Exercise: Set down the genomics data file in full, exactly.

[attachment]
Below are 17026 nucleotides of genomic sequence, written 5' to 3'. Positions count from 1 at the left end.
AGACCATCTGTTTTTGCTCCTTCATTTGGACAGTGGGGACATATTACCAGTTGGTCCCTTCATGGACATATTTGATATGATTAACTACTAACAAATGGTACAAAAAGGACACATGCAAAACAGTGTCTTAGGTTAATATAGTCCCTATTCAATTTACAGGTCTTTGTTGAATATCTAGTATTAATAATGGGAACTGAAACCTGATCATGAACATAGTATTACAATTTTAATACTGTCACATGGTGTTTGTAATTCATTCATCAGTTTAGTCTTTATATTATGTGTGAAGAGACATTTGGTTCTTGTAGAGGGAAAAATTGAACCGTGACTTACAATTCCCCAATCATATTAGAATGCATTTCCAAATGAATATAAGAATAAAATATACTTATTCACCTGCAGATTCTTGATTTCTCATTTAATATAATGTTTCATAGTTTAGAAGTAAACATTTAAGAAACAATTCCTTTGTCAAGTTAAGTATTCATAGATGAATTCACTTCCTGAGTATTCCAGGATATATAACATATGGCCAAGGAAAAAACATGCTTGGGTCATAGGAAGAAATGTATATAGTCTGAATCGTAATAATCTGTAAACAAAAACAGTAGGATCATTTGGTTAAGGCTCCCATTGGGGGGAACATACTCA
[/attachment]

Below are 17026 nucleotides of genomic sequence, written 5' to 3'. Positions count from 1 at the left end.
AGACCATCTGTTTTTGCTCCTTCATTTGGACAGTGGGGACATATTACCAGTTGGTCCCTTCATGGACATATTTGATATGATTAACTACTAACAAATGGTACAAAAAGGACACATGCAAAACAGTGTCTTAGGTTAATATAGTCCCTATTCAATTTACAGGTCTTTGTTGAATATCTAGTATTAATAATGGGAACTGAAACCTGATCATGAACATAGTATTACAATTTTAATACTGTCACATGGTGTTTGTAATTCATTCATCAGTTTAGTCTTTATATTATGTGTGAAGAGACATTTGGTTCTTGTAGAGGGAAAAATTGAACCGTGACTTACAATTCCCCAATCATATTAGAATGCATTTCCAAATGAATATAAGAATAAAATATACTTATTCACCTGCAGATTCTTGATTTCTCATTTAATATAATGTTTCATAGTTTAGAAGTAAACATTTAAGAAACAATTCCTTTGTCAAGTTAAGTATTCATAGATGAATTCACTTCCTGAGTATTCCAGGATATATAACATATGGCCAAGGAAAAAACATGCTTGGGTCATAGGAAGAAATGTATATAGTCTGAATCGTAATAATCTGTAAACAAAAACAGTAGGATCATTTGGTTAAGGCTCCCATTGGGGGGAACATACTCA